exif data

Keep track of your camera with CameraTrace

Being the dutiful and conscientious photographers that we are, it's likely that our camera kit is insured to the hilt, and then some more for good measure. (If not, please go sort it now. Right now. This'll be waiting for you when you get back.) That way, if some miserable thief should steal away into the night with your Canon 5D Mk II, your Nikon D3s should meet a watery fate tumbling from your hands into the murky blackness of a canal, or some other grim and grisly fate should befall your Sony A77, you'll be able to - doubtless after much sighing, frustration, and possibly even blood-letting - replace it with something new and shiny. But wouldn't it be awesome if you knew that there was a way to help locate a lost camera, or potentially bring a thieving git to justice? Well, bring on CameraTrace.

It's an online camera registration service that'll set you back the princely fee of $10 per camera. If some dastardly sod does waltz off with your treasured kit, you can fire up CameraTrace's search technology to trawl the EXIF data of photographs on famed photo-sharing sites Flickr and 500px to look for camera serial numbers that match yours. When you've located your camera in the clutches of AN Other, CameraTrace will help you complete the necessary police paperwork to try to reclaim it, too. (As they rightly point out, you shouldn't try to recover it all by your lonesome - you don't know who might have it.)

Of course, this will depend on the new user taking photos with your camera and uploading them with EXIF data intact to Flickr or 500px. Without the serial number, you're scuppered, and if they use Picasa, you're out of luck, too. At least for the moment, anyway. GadgetTrak, the developers, are working on increasing the websites covered.

More than just that, though, they also provide camera identification tags so that should you somehow manage to leave your camera on a train and it's picked up by a Good Samaritan, there's an easy - and anonymous - means of returning it to you, via an identification number and a website. And they'll ship the tags world-wide, too, so even if you live in Outer Mongolia, you can still tag your camera.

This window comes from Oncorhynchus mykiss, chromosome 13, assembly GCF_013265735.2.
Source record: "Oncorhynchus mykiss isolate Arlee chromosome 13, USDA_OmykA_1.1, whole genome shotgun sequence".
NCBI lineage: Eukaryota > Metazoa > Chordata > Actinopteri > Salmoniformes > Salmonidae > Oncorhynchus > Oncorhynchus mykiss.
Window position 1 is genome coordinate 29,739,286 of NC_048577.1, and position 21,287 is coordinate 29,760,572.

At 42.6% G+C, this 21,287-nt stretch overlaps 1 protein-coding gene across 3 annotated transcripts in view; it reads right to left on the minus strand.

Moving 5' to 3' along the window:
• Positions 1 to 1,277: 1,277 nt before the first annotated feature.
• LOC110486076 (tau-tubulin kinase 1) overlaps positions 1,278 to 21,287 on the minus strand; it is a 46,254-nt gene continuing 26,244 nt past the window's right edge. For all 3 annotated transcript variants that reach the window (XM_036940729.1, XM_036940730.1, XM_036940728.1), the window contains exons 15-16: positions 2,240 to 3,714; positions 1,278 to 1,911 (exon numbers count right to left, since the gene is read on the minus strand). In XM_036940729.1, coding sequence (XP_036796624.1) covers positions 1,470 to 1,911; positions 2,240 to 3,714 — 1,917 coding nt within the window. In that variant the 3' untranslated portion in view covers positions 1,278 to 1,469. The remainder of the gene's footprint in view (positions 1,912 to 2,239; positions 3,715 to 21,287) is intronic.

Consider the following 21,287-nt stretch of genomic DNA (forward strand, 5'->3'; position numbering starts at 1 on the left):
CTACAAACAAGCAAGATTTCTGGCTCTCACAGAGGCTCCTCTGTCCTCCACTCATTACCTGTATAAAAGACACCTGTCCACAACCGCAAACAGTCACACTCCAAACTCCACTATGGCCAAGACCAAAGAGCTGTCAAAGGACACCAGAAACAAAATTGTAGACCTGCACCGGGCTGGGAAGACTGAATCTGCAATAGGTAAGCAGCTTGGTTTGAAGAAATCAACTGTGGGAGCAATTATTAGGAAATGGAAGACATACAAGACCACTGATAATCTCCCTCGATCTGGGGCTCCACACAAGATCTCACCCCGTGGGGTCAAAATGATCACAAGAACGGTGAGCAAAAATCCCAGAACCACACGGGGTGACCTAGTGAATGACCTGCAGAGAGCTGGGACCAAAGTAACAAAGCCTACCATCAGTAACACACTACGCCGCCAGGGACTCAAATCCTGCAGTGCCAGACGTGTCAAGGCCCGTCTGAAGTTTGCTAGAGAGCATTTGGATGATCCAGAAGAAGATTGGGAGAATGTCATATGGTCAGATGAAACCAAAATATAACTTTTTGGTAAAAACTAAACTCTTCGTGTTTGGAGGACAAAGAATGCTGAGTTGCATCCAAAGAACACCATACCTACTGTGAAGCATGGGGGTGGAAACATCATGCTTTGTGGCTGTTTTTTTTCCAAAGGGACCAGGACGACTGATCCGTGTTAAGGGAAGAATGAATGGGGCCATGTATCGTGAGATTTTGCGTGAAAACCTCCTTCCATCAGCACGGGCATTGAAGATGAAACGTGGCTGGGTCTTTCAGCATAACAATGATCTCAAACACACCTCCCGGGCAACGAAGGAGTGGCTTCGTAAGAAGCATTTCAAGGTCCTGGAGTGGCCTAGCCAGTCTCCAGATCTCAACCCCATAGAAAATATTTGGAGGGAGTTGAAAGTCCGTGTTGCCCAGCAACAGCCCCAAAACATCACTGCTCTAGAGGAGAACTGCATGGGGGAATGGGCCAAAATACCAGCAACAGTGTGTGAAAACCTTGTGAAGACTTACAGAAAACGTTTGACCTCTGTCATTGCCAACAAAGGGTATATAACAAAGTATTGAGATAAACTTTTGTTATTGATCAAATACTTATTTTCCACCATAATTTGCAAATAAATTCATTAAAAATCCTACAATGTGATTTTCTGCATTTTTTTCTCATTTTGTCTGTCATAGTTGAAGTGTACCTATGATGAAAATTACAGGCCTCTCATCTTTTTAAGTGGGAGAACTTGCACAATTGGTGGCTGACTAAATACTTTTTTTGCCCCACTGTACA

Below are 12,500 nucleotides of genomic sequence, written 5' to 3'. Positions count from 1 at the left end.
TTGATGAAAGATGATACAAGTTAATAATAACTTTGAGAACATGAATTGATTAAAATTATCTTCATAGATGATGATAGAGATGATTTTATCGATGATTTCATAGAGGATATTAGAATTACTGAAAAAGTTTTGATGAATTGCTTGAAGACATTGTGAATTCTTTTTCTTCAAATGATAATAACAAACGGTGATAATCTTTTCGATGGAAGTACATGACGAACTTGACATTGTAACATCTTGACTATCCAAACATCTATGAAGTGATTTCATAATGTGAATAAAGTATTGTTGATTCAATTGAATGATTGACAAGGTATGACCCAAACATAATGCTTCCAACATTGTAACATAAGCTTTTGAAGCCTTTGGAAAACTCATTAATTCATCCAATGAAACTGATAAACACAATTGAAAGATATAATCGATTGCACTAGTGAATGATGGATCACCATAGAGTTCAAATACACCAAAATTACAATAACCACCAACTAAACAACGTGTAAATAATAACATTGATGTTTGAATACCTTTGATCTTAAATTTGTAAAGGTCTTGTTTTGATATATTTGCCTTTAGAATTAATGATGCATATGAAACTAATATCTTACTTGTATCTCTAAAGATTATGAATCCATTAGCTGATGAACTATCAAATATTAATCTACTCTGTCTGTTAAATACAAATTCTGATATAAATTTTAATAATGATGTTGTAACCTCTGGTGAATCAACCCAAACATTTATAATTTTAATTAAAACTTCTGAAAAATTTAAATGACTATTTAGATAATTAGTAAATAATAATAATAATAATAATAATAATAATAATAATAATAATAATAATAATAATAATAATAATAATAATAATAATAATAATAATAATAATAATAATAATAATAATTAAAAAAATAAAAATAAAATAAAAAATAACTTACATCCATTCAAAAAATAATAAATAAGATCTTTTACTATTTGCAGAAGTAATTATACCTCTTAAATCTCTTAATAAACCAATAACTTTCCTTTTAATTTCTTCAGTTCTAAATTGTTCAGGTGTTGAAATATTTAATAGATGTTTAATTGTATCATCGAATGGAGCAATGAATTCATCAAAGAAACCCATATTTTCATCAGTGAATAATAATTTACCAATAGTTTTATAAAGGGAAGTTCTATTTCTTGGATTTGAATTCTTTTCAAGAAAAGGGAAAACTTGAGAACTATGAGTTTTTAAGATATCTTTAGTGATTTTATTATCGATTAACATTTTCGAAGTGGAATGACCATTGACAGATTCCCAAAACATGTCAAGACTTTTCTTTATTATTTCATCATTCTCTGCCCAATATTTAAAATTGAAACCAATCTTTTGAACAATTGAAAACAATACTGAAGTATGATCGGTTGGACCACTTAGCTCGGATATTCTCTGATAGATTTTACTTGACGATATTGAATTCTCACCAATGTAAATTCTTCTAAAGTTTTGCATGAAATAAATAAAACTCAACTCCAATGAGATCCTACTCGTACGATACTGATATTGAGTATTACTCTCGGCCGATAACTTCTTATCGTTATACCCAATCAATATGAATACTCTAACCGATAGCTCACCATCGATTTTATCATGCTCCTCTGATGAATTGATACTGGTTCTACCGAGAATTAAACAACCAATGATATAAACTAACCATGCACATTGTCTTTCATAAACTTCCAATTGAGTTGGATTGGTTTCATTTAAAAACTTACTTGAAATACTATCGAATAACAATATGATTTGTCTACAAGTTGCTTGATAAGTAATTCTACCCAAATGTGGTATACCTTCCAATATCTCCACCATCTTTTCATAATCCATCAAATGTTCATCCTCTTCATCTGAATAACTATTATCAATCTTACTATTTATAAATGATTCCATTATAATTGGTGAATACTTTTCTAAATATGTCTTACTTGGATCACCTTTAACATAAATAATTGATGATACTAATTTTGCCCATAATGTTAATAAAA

Sound like a good idea to you? You can sign up for it here.

Shoot a headline; win a prize!

I loves me a bit of street photography, so when the details of a December-long contest specifically for street photographs landed in my inbox, I sat up and took some notice. Especially when it's a comeptition that respects photographers' rights (the rights remain yours; all yours) and has a decent prize to boot!

It's been organised by Thomas Leuthard, a Swiss photographer whom you might happen to know by his moniker 85mm. He takes some impressive street photos and wanted to inpsire others to have a go, too. So came about the December 'Headlines' competition.

Yep, all photographs need to include a headline of some description. It can come from a newspaper, from a shopfront, from a carrier bag... whatever. Being a street photography contest, they need to be candid shots, which is pretty obvious, really. And it has to have been taken in December 2011, too.

Thomas has also added a couple of extra rules to get you to think about your photography a bit more. All entries need to be black and white and square format.

When you've taken your photo, you submit it to the 85mm contest pool on Flickr, with its EXIF data intact, geo-tagged using the Flickr widget, and without any watermarks. It's one submission per person and then its a case of waiting.

The pool will be closed on 31 December 2011, after when Thomas and the four other judges will choose their favourites, with a $500 prize going to the winner.

All the rules and regulations are up on Thomas' site, and if you've any more questions, he'll answer them over in the discussion threads in the Flickr group.

What are you waiting for? Get snapping!